I left Albany before 6AM on a Sunday Morning in a dead quiet, except for the birds. The Albany Highway heads about 6km NW to the world’s biggest roundabout where I transition to the South Coast Highway heading NE and came to the mileage sign.
A kilometer or two up from here there was a kangaroo statue right in the middle of the 4-lane road in a commercial area. As I approached, it hopped away, right down the double yellow. They go about 25 km/hr. He pulled away on an uphill, and then ducked between two buildings. Whatever was back there was unappealing, because he hopped right back on the road in front of me again, and took off for another few minutes until he found a wooded field and disappeared. Fun, fun, fun.
Here’s the sign for the Albany golf course. If Guy goes bankrupt, gets divorced, and Linda takes everything, and he gambles away the rest, Guy can still afford to golf here. That $8 charge is Australian – about $4.50 US.
The first 50km or so were swooping, rolling hills – fairly big.
The trick on these is to get up them without burning up your legs. The environment shifted slowly through a mix of pastures to forest farms to scrub. I then had 20 km of more modest hills through the scrub. Here’s a road shot with an anthill in the foreground.
At 90km I stopped for brunch in the middle of nowhere (banana, apple, 100g of ham, a king size Nestles Crunch Bar, some gummi-bears, and fortified Gatorade). This was the halfway point on the ride, and things were flat for a while.
Then the road turned north into a bestial wind and more of the bigger hills. There was nothing much to photograph, so I stopped and called out to a group of sheep. They all looked over.
Kangaroo #2 of the day was also standing in the middle of the road, on a downhill going to the Pallump (sp?) River. He just stared at me until I yelled “Get out of the way!.” This guy seemed to be black. All these unusual animals still put me off my balance. The only really substantial thing that might be of merit today is this.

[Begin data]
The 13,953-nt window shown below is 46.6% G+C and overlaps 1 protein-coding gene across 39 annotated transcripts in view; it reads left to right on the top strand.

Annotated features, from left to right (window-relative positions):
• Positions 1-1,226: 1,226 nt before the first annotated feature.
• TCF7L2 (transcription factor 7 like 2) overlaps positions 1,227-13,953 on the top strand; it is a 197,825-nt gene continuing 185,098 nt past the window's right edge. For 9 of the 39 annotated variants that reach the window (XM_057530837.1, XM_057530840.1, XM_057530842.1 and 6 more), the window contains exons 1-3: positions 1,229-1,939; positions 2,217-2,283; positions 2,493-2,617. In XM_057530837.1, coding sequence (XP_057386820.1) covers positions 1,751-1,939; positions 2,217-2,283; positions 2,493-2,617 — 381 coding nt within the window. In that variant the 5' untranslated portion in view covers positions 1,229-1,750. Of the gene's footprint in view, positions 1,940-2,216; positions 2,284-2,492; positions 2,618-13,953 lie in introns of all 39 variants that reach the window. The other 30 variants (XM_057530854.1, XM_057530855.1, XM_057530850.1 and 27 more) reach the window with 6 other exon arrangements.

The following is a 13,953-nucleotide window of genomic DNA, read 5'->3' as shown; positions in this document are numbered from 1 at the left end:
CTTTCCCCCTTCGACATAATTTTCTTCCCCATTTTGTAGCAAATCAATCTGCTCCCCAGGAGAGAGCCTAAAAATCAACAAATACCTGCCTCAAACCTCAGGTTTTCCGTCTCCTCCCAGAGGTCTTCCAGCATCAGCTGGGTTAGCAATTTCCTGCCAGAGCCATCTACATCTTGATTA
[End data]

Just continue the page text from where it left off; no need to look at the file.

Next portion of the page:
The Fitzgerald Biosphere (a UNESCO designation) seems to be a very large area, maybe 100km x 50km. About half of it is a National Park, the rest farms and such. That’s all I know about it right now.
In spite of conditions, I made 100km before 11A and was at 180 before 3P. This portends well for tomorrow, when I’ll try for a big (300km day). The 19 rivers that I have to cross (according to the map) will work against me, but if I don’t make Esperance, the only interim place is Ravensthorpe, only 124km away. If Ravensthorpe is only half the dump Jerramungup is, I will still certainly want to pass it up. The town/hotel where I’m at now is maybe the worst place I’ve ever stayed. They blackmail you by advertising how far the next hotels are down the road
The town was built in 1952 as part of a government scheme to resettle WWII veterans. They set up 161 farms in the shire, which is over 10,000 sq. kilometers. That’s also when they built the Jerramungup Motel, and they haven’t refurbished or even replaced the sheets since. There are, it goes without saying, no phones or TVs. One of those funky lizards I was playing with a couple days ago was walking along the sidewalk right in front of my motel door. There was a big moth and a fly in my room. (Got the moth, the fly is a fast little bugger.) There’s one restaurant, at the motel, with a dead bird on the steps leading in. The menu is on a blackboard, and for some reason nearly all of the main dishes are made with cheese. The rusty washing machine works, but the dryer doesn’t, so I put my bike (the cleanest thing I can find around here) outside and draped my wet clothes over it. Fellow humans, avoid this place if you can.
(Oct 13, 5:36P, Jerramungup)
– This was definitely a one-star * day. Nothing interesting to see or do at all as I rode through rural SW Australia, away from the coast.
– My lips are chapped beyond recognition. Aauuggghhh.
– The regional tourist map is inconsistent with the guy who shows you the whale chaser at Whaleworld. He says the facility shut down because synthetics became cheaper than the natural products from the whales. The tourist map says the whale populations are now recovering from a severe depletion due to the whaling industry.
– The J sign my bike is parked next to on the photograph above is one of the handy features of Australian roads. These signs are all over the place, every 5km, telling you how far it is to the next somewhere.
– Sorry no pix of the kangaroos. Things are usually in motion by the time I grasp the photo opportunity, and the kangaroos move out quickly.